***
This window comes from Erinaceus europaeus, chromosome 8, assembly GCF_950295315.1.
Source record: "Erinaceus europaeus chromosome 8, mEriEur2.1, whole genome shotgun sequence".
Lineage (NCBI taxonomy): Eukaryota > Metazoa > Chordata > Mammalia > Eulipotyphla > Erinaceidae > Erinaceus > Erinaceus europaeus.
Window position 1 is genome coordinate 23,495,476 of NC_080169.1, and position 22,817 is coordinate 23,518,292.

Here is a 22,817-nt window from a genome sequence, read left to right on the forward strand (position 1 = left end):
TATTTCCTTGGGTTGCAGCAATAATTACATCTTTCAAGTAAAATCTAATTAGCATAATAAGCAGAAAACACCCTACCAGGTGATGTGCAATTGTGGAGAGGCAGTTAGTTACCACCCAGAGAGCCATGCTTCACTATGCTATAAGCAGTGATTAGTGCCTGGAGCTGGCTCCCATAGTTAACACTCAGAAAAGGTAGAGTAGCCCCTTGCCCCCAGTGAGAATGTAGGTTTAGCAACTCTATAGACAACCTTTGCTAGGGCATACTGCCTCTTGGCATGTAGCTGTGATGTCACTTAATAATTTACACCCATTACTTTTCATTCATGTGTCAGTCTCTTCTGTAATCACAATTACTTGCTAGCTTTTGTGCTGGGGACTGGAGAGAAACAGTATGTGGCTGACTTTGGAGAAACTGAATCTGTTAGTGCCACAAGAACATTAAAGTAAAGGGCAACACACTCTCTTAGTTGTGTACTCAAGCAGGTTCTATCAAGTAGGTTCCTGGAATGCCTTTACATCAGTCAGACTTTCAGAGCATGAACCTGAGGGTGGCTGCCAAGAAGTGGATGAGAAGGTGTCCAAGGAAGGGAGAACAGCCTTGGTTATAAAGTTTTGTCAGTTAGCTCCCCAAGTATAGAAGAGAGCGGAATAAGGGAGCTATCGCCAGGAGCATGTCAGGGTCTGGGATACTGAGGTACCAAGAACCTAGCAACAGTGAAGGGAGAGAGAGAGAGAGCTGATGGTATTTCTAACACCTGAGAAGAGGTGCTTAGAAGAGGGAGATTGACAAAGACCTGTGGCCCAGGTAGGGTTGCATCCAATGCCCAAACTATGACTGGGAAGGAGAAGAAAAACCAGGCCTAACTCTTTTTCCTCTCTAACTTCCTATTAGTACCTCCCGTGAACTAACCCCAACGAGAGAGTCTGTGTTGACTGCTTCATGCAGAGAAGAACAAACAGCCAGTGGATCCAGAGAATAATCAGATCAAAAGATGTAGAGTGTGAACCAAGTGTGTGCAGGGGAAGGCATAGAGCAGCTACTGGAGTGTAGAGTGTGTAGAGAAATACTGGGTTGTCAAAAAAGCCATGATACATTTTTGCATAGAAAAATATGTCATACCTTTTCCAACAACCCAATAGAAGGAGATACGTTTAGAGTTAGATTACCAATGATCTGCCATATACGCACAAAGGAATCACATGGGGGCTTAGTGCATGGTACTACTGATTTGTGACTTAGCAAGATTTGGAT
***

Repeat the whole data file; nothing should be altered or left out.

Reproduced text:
This window comes from Erinaceus europaeus, chromosome 8, assembly GCF_950295315.1.
Source record: "Erinaceus europaeus chromosome 8, mEriEur2.1, whole genome shotgun sequence".
Lineage (NCBI taxonomy): Eukaryota > Metazoa > Chordata > Mammalia > Eulipotyphla > Erinaceidae > Erinaceus > Erinaceus europaeus.
Window position 1 is genome coordinate 23,495,476 of NC_080169.1, and position 22,817 is coordinate 23,518,292.

Here is a 22,817-nt window from a genome sequence, read left to right on the forward strand (position 1 = left end):
TATTTCCTTGGGTTGCAGCAATAATTACATCTTTCAAGTAAAATCTAATTAGCATAATAAGCAGAAAACACCCTACCAGGTGATGTGCAATTGTGGAGAGGCAGTTAGTTACCACCCAGAGAGCCATGCTTCACTATGCTATAAGCAGTGATTAGTGCCTGGAGCTGGCTCCCATAGTTAACACTCAGAAAAGGTAGAGTAGCCCCTTGCCCCCAGTGAGAATGTAGGTTTAGCAACTCTATAGACAACCTTTGCTAGGGCATACTGCCTCTTGGCATGTAGCTGTGATGTCACTTAATAATTTACACCCATTACTTTTCATTCATGTGTCAGTCTCTTCTGTAATCACAATTACTTGCTAGCTTTTGTGCTGGGGACTGGAGAGAAACAGTATGTGGCTGACTTTGGAGAAACTGAATCTGTTAGTGCCACAAGAACATTAAAGTAAAGGGCAACACACTCTCTTAGTTGTGTACTCAAGCAGGTTCTATCAAGTAGGTTCCTGGAATGCCTTTACATCAGTCAGACTTTCAGAGCATGAACCTGAGGGTGGCTGCCAAGAAGTGGATGAGAAGGTGTCCAAGGAAGGGAGAACAGCCTTGGTTATAAAGTTTTGTCAGTTAGCTCCCCAAGTATAGAAGAGAGCGGAATAAGGGAGCTATCGCCAGGAGCATGTCAGGGTCTGGGATACTGAGGTACCAAGAACCTAGCAACAGTGAAGGGAGAGAGAGAGAGAGCTGATGGTATTTCTAACACCTGAGAAGAGGTGCTTAGAAGAGGGAGATTGACAAAGACCTGTGGCCCAGGTAGGGTTGCATCCAATGCCCAAACTATGACTGGGAAGGAGAAGAAAAACCAGGCCTAACTCTTTTTCCTCTCTAACTTCCTATTAGTACCTCCCGTGAACTAACCCCAACGAGAGAGTCTGTGTTGACTGCTTCATGCAGAGAAGAACAAACAGCCAGTGGATCCAGAGAATAATCAGATCAAAAGATGTAGAGTGTGAACCAAGTGTGTGCAGGGGAAGGCATAGAGCAGCTACTGGAGTGTAGAGTGTGTAGAGAAATACTGGGTTGTCAAAAAAGCCATGATACATTTTTGCATAGAAAAATATGTCATACCTTTTCCAACAACCCAATAGAAGGAGATACGTTTAGAGTTAGATTACCAATGATCTGCCATATACGCACAAAGGAATCACATGGGGGCTTAGTGCATGGTACTACTGATTTGTGACTTAGCAAGATTTGGAT